By Alphons Koruhama
The future of the Namibian economy will depend on what the nation spends its money on.
Namibian youth represent both an opportunity and a challenge for the country.
They are a potential human resource bases for development, if they are nurtured and are productive, but can be a source of conflict and social tension, if neglected.
Providing youth with the education and skills they need to participate in the productive economy, and involving them in policy design, is key for their inclusion in national development.
We need to advance development activities that create more job opportunities for youth across different sectors. But there are no universally applicable or effective solutions. Sound policies should be based on an in-depth understanding of specific contexts.
Policymakers should also pay more attention to disadvantaged or potentially vulnerable groups, which include female, disabled, indigenous, minority ethnic, rural and poor urban youth. For the nation to achieve our well-documented and well-articulated Harambee Prosperity Plan, the Sustainable Development Goals 1, 2, 4 and 9, the African Union Agenda 2063 (aspiration number 6), the Fifth National Development Plan and Vision 2030, the youth need to be engaged.
For economies to be more inclusive for the youth, it’s important to create training programs that specifically tailored for young entrepreneurs, which are not only theoretical but also practical and experiential. Appropriate financial help and mentoring by experienced practitioners are also vital.
Being at the grassroots level of youth empowerment, led us to understand that sometimes good policies lack practicality.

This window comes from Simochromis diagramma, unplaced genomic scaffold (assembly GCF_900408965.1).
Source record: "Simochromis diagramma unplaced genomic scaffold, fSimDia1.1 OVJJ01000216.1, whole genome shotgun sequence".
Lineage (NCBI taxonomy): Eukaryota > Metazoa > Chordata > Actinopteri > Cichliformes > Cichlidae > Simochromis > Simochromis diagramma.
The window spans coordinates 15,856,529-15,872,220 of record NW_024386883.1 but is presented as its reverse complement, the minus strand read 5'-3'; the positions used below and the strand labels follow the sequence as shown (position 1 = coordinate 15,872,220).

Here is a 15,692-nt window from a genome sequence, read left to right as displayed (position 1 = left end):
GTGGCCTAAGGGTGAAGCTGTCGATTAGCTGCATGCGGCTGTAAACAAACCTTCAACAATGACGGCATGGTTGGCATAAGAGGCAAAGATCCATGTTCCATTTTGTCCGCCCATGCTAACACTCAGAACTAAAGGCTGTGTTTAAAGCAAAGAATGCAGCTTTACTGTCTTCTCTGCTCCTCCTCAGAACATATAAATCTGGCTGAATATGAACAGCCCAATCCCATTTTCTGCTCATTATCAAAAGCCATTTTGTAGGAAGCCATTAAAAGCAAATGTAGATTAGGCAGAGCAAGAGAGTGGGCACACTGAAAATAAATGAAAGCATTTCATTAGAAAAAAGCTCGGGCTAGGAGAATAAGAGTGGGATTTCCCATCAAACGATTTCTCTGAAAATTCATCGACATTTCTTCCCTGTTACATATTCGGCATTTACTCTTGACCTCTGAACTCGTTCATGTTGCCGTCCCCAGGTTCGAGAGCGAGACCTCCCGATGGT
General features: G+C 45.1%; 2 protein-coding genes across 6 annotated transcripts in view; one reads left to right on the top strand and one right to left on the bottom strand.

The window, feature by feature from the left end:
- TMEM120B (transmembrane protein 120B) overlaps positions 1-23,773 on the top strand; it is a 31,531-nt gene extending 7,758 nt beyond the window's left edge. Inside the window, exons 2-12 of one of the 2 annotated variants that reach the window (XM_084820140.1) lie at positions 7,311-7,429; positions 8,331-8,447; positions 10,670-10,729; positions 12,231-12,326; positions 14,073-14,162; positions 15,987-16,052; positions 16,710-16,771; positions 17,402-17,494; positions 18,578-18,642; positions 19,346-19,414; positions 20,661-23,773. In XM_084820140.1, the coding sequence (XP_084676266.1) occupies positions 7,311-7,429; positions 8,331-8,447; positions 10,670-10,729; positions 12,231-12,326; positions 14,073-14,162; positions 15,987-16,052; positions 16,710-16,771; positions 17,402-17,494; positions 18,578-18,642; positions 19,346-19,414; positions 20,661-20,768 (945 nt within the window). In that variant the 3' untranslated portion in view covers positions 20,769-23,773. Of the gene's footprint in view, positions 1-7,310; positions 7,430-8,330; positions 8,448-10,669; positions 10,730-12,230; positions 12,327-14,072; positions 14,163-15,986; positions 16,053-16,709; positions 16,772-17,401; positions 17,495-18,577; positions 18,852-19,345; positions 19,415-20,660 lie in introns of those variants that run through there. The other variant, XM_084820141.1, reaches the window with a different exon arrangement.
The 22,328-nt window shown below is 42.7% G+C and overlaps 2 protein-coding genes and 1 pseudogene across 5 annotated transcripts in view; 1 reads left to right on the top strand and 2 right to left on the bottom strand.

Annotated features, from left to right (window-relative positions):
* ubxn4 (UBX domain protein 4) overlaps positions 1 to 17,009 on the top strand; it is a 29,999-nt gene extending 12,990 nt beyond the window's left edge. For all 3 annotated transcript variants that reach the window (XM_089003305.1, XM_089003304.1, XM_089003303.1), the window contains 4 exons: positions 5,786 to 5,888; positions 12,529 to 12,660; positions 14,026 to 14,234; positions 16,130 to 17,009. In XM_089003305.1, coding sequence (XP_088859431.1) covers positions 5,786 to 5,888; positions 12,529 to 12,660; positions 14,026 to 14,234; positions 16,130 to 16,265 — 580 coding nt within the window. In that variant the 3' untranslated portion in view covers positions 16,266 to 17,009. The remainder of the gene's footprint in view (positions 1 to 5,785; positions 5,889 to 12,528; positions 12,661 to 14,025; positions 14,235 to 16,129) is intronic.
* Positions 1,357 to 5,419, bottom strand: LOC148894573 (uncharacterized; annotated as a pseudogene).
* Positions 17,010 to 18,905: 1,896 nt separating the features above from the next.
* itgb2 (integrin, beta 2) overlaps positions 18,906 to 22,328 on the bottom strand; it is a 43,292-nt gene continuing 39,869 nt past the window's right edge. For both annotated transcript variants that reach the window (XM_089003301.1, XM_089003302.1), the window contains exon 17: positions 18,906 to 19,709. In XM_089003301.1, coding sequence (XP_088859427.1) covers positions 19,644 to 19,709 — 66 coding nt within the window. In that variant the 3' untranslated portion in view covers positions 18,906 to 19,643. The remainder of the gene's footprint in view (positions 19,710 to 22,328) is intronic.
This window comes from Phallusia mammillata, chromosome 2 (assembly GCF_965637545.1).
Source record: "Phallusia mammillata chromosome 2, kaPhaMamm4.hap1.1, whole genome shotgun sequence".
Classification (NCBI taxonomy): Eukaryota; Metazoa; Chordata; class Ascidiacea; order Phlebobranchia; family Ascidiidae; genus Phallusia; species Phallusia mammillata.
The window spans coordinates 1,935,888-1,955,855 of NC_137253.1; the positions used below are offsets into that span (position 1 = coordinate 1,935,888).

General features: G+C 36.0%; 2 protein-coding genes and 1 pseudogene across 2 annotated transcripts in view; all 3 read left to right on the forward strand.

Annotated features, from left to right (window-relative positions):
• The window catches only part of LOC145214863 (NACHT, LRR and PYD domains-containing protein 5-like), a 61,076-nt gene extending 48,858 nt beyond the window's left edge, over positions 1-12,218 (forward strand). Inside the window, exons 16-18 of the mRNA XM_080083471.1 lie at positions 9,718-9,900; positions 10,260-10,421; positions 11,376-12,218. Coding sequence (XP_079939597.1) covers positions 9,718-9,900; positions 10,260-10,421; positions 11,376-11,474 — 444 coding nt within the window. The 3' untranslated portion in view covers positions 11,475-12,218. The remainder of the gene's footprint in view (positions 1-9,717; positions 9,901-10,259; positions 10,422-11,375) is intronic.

Selecting youth to participate in an economic development program is always a challenge, because you will be always confronted with the following: Did you select the neediest or the most entrepreneurial? Did you select those with the highest test scores or the lowest?
There is no clear winner. To mitigate that challenge, firstly you need to get dirty and not sit in a fancy office and decide for the people in Havana and 8ste Laan, with no idea about what they are going through.
When talking about youth programs, one often is asked to define youth by age range. However, the category of youth is so broad that we need to dig deeper than age to understand the nuances of this particular section of the population. Understanding the realities of the young people you will work with helps you design the right program for them. What is their level of education and literacy? Are they marginalised? Are they expected to contribute to their families’ finances? Are their career choices constrained by societal prejudices or ignorance?
When we combine these elements, we can help youth become drivers of stability and economic opportunities. The key to success is the active engagement of stakeholders, who influence young people’s lives.
To ensure that youth get involved, Possibility Thinkers is urging local people to mobilise resources to address local needs. It believes that youth are in a position to be among the stable and long-term contributors that help guide this process.
Youth represent a vast and often untapped resource for immediate and long-term community development efforts. They also provide an invaluable resource for program planning and effective evaluation.
This experience I got from working with youth in the country and listening to the stories of young people who are driving change in their country, through the Mandela Washington Fellowship.
Our efforts now are designed to bring and connect youth with organizations, and give them the civic roles that they have traditionally been excluded from.
It is our hope that increased awareness and civic engagement among our youth will be used to encourage them, in terms of their long-term involvement in community-wide efforts designed to enhance local well-being.
In conclusion, I will say this: Let us join hands to ensure the future of young people, by creating a platform to expose them to positive examples of civic engagement, and ways to stay connected and informed about what is happening in their community and society, at large. Let us promote interactions and partnerships among youth, for learning and knowledge sharing, while addressing common issues affecting the youth sector, at national, regional and international level.
*Contact Possibility Thinkers at email@example.com or +26481 478 5136
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